Claims
1. An echo cancellation method, including:
 receiving, by an echo canceller, an input signal from a microphone;
 receiving, by the echo canceller, an output signal to a speaker;
 predicting, by the echo canceller, echo content of the input signal caused by sound emission by the speaker in response to the output signal, wherein the predicting includes adaptation of at least one prediction filter with adaptation step size controlled using gradient descent on a set of filter coefficients of the filter, where control of the adaptation step size is based at least in part on a direction of adaptation and a predictability of a gradient of adaptation; and
 removing, from the input signal, at least some of the echo content which has been predicted during the predicting step.
2. The method of claim 1, wherein each adaptation step of the adaptation determines an updated set of filter coefficients, θn, from a previously determined set of filter coefficients, θn−1, including by subtraction of an updating term, σn, from the previously determined set of filter coefficients, wherein the updating term is determined at least in part by the gradient of adaptation.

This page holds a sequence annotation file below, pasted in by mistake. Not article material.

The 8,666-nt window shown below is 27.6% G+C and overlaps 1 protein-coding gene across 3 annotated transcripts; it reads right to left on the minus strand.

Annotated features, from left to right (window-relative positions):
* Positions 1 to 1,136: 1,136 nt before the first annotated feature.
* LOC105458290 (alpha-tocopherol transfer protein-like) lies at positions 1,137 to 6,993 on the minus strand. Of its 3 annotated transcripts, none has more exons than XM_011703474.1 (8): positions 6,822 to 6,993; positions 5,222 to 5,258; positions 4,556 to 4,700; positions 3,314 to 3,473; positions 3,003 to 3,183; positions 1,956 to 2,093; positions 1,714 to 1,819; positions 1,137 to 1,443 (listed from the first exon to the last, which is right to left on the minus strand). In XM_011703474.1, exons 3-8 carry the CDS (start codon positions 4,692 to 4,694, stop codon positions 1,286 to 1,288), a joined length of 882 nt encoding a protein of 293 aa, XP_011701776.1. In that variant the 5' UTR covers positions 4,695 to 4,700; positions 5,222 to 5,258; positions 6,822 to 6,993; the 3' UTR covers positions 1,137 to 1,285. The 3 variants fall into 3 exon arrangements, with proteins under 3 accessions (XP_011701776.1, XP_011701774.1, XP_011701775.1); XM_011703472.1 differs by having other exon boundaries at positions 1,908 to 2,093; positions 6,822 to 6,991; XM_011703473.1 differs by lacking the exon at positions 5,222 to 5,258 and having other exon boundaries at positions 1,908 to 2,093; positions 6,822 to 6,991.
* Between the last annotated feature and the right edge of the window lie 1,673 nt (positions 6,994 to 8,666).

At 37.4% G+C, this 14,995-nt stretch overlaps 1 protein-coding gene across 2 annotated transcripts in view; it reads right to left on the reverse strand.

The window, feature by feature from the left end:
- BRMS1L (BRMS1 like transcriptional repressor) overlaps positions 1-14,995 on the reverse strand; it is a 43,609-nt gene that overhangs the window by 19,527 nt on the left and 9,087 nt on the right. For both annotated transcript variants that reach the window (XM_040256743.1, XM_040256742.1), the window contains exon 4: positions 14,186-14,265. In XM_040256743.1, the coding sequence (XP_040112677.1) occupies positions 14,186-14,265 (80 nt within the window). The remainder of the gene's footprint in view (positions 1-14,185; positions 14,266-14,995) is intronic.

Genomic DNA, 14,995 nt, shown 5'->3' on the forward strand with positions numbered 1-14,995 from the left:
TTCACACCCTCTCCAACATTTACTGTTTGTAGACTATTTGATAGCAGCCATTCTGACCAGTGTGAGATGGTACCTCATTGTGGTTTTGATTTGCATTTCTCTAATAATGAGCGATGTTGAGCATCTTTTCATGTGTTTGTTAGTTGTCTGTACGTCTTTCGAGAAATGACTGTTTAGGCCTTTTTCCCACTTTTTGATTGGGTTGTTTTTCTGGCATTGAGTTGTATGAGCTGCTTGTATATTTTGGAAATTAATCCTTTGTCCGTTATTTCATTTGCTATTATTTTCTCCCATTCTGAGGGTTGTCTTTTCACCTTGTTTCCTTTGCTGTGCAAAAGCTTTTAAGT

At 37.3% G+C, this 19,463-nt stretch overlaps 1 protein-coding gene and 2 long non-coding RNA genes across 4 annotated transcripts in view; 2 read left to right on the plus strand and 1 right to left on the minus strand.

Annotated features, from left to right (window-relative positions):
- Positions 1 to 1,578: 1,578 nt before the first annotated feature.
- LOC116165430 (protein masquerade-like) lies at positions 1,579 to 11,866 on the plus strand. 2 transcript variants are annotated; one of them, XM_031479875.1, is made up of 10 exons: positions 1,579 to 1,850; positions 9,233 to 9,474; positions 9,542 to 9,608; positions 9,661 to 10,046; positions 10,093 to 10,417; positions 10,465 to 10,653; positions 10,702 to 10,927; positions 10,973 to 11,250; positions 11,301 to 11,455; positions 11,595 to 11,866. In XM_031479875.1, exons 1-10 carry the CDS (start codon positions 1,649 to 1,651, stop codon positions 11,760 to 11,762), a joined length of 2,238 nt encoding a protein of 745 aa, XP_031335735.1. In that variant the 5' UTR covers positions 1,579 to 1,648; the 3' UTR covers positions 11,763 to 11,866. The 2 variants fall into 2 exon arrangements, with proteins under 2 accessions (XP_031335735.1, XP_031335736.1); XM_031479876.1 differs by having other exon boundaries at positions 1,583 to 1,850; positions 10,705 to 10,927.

3. The method of claim 1, wherein the adaptation determines at least one coefficient a[k] of the filter, with each adaptation step of the adaptation determining an updated version, a[t+1, k], of the coefficient a[k], in response to a previously determined version, a[t,k], of the coefficient a[k], where t denotes time, and where: where X[t] is a timevarying weight, 1/N is a normalization factor, e[t] is absolute value of a prediction error e[t] at time t, and ∂e[t]2/∂a[k] is the gradient of adaptation.
 a[t+1,k]=a[t,k]−(X[t]/N)·(∂e[t]2/∂a[k])
4. The method of claim 3, wherein the weight X[t] increases the adaptation step size when the prediction error is decreasing in an expected manner, and decreases the adaptation speed at times when the prediction error is not decreasing in the expected manner, and wherein the normalization factor 1/N is a dynamic normalization factor whose value increases when the adaptation approaches convergence.
5. The method of claim 3, wherein X[t]=μ[k]s[t], where s[t] is a timevarying weight, μ[k] is a timeindex based weight for the coefficient a[k], the prediction filter has a filter tap index l, the weight μ(k) depends on the value of the filter tap index l.
6. The method of claim 1, wherein the gradient descent is Nesterov accelerated gradient descent.
7. The method of claim 6, wherein the adaptation determines at least one coefficient a[n] of the filter, with each adaptation step of the adaptation determining an updated version, a[t+1, n], of the coefficient a[n], in response to a previously determined version, a[t,n], of the coefficient a[n], where t denotes time, and where: and where γ is a smoothing factor, μ is a factor, 1/(f[t])1/2 is a normalization factor, e2[t] is squared prediction error at time t, and ∂e2[t]/∂a[n] is the gradient of adaptation.